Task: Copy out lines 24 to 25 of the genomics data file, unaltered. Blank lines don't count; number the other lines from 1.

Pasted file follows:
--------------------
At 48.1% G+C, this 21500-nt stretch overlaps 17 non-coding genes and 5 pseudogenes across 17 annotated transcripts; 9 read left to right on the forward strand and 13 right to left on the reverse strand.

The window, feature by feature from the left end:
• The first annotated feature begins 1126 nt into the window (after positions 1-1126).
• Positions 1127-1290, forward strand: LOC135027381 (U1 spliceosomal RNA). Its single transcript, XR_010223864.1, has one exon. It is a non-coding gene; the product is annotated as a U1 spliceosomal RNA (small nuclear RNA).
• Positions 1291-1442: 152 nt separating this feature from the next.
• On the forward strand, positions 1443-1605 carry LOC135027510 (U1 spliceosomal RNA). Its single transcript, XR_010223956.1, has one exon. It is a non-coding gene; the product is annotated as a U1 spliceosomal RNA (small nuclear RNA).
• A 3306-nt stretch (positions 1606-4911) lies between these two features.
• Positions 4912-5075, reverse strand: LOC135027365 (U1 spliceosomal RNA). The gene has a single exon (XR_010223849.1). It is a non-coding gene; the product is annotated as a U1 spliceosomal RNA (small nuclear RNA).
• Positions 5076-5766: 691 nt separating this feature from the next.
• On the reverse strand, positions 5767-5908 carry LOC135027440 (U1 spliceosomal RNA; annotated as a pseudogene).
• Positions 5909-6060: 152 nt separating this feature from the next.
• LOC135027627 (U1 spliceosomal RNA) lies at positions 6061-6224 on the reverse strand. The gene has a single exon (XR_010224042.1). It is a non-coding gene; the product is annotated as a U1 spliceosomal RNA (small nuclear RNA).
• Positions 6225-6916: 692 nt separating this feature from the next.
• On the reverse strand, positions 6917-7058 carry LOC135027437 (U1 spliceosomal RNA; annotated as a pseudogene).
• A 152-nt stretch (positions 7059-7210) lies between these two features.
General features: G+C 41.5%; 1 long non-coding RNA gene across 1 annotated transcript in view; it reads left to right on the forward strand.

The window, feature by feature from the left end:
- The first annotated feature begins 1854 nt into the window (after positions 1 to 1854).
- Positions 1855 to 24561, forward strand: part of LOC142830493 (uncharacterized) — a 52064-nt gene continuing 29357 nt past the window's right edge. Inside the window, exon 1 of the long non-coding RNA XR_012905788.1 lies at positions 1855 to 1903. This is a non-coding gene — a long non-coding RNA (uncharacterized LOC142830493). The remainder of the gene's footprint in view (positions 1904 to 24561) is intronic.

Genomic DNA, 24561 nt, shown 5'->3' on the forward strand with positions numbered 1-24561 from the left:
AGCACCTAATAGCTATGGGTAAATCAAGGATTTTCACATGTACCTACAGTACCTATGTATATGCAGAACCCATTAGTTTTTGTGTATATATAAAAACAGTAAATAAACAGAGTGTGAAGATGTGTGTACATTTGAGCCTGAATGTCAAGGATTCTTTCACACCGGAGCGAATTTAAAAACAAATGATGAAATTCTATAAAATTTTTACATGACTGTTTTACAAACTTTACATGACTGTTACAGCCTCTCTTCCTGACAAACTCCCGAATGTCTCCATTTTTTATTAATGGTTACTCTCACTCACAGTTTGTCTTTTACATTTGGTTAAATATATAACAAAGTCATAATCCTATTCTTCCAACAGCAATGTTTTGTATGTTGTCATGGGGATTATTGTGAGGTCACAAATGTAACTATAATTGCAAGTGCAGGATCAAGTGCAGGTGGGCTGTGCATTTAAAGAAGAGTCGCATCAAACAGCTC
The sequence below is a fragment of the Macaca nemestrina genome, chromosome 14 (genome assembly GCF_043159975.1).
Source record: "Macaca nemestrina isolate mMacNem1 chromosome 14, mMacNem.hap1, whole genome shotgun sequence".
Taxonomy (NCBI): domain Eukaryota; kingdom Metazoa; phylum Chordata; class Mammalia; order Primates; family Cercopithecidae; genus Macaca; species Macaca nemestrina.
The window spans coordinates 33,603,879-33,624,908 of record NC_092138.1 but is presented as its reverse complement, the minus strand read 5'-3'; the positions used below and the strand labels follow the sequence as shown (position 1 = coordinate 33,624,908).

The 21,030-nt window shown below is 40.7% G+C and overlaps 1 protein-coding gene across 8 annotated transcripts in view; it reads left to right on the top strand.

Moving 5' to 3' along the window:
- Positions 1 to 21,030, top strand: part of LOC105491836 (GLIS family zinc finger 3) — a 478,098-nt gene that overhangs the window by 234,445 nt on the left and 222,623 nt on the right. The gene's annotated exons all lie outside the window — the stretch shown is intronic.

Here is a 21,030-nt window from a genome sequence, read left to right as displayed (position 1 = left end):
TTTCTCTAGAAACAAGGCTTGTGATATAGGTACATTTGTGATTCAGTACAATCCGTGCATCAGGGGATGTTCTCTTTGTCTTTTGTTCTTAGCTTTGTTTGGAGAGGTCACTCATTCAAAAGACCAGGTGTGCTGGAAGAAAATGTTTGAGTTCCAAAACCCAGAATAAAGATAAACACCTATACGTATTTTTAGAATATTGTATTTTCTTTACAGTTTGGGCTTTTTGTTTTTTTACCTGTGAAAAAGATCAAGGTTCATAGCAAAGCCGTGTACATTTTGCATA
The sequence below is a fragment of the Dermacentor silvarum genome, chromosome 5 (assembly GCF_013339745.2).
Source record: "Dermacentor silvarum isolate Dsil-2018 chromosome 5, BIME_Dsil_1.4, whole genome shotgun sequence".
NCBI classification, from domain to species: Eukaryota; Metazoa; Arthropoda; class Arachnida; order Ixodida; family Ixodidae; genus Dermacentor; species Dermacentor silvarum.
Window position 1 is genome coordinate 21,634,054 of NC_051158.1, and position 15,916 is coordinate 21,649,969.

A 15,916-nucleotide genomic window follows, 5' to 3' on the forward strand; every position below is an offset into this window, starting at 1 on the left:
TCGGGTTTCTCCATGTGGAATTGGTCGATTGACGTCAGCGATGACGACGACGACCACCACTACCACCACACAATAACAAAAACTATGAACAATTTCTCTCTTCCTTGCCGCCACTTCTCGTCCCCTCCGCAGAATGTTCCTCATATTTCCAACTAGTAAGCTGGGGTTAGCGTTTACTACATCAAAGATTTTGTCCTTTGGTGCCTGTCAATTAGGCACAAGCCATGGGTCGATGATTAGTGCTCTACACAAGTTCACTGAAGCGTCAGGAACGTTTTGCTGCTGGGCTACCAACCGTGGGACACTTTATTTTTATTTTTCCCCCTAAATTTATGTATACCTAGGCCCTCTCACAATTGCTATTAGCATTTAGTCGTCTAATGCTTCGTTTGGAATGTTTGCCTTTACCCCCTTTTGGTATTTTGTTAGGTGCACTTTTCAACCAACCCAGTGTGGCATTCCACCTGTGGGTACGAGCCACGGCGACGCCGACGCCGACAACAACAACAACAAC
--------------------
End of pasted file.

Taxonomy (NCBI): domain Eukaryota; kingdom Metazoa; phylum Chordata; class Mammalia; order Primates; family Cercopithecidae; genus Macaca; species Macaca nemestrina.
The window spans coordinates 33,603,879-33,624,908 of record NC_092138.1 but is presented as its reverse complement, the minus strand read 5'-3'; the positions used below and the strand labels follow the sequence as shown (position 1 = coordinate 33,624,908).